By Lisa Seachrist
WASHINGTON ¿ With biotechnology and genetic advances creating the opportunity to know ever more specific medical information about patients, the Biotechnology Industry Organization (BIO) has voiced its opposition to using that information as a means of discriminating against a person¿s ability to get health insurance or employment.
In a sharply worded policy statement, BIO¿s board of directors announced that they ¿deplore any discriminatory practices that may lead people to avoid obtaining information that could be important, perhaps vital, to their well-being for fear that others may improperly use this information.¿
The statement also emphasized BIO¿s opposition to any attempts to make a special case out of genetic information, instead preferring to see efforts to prohibit the misuse of all it. BIO maintains that genetic information is only one part of the spectrum of medical information, and can¿t be easily separated from the whole of medical information. Gender, after all, is genetically determined.
¿The idea was really to address discrimination in its broadest context,¿ said Suzanne Tomlinson, bioethics counsel for BIO. ¿We really didn¿t want to single out genetic information from the whole of medical information. Our members are very concerned that people may be afraid that their medical information might be used against them.¿
Congress will be considering the issue of medical privacy this year as a result of a statutory requirement built into the Health Insurance Portability and Accountability Act (HIPAA) of 1996. If the legislators fail to enact medical privacy legislation by August, the Secretary of the Department of Health and Human Services will promulgate regulations covering the issue. Congress has already voiced its desire to weigh in on any medical privacy protections. (See BioWorld Today Sept. 15, 1997, p. 1.).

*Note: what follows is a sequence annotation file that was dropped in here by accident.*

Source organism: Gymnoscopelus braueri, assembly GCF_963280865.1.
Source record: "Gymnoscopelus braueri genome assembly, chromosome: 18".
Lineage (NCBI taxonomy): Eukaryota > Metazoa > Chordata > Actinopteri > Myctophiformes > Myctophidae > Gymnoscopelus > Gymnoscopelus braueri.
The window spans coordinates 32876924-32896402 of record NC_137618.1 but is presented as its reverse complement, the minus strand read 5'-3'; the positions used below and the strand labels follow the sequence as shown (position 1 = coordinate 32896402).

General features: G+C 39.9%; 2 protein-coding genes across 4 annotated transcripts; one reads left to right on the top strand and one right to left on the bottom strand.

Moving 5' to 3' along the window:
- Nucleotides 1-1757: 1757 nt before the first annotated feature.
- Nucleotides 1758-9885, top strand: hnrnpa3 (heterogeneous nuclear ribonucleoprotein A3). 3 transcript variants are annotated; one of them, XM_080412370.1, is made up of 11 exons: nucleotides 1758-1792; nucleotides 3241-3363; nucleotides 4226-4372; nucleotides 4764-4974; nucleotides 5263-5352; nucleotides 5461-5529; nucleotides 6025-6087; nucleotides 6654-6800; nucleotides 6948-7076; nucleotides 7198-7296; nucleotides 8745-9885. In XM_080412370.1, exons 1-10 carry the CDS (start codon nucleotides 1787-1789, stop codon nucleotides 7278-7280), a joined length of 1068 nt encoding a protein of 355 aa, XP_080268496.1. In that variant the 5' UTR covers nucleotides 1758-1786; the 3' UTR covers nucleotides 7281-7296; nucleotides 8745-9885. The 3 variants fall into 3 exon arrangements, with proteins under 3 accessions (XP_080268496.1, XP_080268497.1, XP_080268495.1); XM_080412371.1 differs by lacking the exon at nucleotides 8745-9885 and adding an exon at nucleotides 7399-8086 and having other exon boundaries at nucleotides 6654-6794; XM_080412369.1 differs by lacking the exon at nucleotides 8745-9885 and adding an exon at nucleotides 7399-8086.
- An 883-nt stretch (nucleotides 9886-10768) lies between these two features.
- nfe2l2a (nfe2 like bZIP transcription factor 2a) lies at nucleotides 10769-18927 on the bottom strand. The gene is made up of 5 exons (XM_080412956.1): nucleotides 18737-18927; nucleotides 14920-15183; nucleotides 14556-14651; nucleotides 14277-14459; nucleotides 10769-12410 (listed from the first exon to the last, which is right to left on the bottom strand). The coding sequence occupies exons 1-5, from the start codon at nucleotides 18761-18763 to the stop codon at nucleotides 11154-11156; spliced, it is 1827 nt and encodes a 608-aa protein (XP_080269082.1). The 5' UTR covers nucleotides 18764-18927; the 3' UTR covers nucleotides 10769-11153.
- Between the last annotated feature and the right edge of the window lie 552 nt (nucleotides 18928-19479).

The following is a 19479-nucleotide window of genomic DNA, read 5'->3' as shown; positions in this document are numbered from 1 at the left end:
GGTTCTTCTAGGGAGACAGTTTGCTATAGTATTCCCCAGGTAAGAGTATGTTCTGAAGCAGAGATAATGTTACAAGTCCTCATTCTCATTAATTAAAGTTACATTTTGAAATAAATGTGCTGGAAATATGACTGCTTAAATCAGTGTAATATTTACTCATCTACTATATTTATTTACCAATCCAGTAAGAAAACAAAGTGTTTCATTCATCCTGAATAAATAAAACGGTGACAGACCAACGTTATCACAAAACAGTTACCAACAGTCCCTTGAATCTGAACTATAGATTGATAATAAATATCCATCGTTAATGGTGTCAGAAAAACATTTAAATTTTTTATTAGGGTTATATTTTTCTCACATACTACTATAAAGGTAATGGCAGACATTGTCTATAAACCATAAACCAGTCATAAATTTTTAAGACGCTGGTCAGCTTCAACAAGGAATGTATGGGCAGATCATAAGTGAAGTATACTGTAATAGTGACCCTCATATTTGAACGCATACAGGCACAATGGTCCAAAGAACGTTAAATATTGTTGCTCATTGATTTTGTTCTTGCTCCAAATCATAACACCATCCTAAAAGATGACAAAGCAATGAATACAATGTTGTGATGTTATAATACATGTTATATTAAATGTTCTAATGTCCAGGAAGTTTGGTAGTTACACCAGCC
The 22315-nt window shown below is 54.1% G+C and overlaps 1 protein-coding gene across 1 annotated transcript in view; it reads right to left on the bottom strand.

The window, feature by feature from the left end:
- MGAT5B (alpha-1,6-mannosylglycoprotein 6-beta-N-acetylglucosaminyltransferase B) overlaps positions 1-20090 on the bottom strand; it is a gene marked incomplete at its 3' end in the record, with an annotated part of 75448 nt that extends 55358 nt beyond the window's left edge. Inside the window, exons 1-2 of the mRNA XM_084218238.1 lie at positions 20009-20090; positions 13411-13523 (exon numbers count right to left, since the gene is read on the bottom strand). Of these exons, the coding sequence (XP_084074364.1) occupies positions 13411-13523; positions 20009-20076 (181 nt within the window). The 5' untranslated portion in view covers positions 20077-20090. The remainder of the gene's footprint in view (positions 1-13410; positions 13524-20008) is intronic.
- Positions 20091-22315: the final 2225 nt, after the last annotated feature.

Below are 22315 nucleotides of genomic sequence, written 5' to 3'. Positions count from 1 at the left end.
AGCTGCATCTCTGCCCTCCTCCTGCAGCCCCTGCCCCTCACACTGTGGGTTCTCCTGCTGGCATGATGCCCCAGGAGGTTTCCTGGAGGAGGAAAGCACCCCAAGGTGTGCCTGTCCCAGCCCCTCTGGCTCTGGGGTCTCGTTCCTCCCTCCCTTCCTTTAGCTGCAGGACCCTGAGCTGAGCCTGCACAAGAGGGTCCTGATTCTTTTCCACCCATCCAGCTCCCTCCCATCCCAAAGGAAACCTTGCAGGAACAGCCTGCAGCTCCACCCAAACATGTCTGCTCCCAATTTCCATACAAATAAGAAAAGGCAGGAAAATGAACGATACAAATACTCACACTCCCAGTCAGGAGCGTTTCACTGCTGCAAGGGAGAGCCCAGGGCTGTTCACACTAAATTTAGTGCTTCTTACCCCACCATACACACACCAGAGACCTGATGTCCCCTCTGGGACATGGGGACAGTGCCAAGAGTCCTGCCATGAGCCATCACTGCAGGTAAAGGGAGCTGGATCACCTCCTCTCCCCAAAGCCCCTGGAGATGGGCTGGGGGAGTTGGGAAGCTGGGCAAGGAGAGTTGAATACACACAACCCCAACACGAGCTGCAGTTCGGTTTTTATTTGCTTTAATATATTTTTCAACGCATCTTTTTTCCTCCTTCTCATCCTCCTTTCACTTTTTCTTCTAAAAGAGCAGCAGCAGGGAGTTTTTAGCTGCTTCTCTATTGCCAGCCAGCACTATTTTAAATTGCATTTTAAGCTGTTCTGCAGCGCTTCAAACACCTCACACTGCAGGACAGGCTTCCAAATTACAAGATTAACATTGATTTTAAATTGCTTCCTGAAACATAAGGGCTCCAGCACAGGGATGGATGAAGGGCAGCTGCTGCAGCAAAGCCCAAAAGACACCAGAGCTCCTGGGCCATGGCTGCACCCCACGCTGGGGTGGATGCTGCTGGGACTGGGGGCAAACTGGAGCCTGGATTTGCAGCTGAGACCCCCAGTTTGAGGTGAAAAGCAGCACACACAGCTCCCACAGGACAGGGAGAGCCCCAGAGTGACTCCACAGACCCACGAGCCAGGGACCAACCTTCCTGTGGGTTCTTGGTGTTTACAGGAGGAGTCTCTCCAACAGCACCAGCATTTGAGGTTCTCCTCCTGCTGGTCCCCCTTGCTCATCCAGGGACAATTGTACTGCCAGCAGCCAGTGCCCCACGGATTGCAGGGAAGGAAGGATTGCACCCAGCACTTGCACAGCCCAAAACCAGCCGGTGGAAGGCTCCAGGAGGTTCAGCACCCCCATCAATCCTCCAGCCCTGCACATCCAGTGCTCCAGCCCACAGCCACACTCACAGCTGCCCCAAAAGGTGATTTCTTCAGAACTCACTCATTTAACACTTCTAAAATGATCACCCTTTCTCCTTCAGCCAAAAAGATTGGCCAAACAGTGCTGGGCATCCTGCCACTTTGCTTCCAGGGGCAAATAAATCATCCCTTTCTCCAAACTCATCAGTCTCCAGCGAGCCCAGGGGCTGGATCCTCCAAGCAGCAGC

As much as privacy needs to be protected, it is not absolute. Many people, such as law enforcement officials and medical researchers, have legitimate reasons to access medical records. Congress will go to battle over whether law enforcement officers need warrants to access medical records. BIO is focusing its concern over whether biomedical researchers will have adequate access to such records.
¿We haven¿t come out with a specific proposal, we just want to make sure that any legislative proposal will guarantee access to the information for beneficial uses,¿ Tomlinson said.
Biomedical researchers use medical information ¿ including genetic information ¿ to determine which patients are likely to benefit from certain therapies. With the growing interest in pharmacogenomics, it will be important to establish whether certain drugs work better for patients with certain genetic profiles.
¿If you can actually get a better understanding of the drug from this sort of medical information, you can target the drug to patients better,¿ Tomlinson said. ¿That could have a positive impact on reimbursement.¿
BIO is urging legislators to determine whether protections found in the Americans with Disabilities Act, the Civil Rights Act and HPAA provide adequate protections from discrimination based on medical information. If these laws cannot be invoked to provide satisfactory deterrents to the misuse of medical information, BIO would support only proposals that make no special protections for genetic information, and that permit access to the information by biomedical researchers.
In addition, BIO calls for any measure to provide a blanket set of federal protections to avoid the ¿patchwork quilt¿ of privacy protections that currently exist.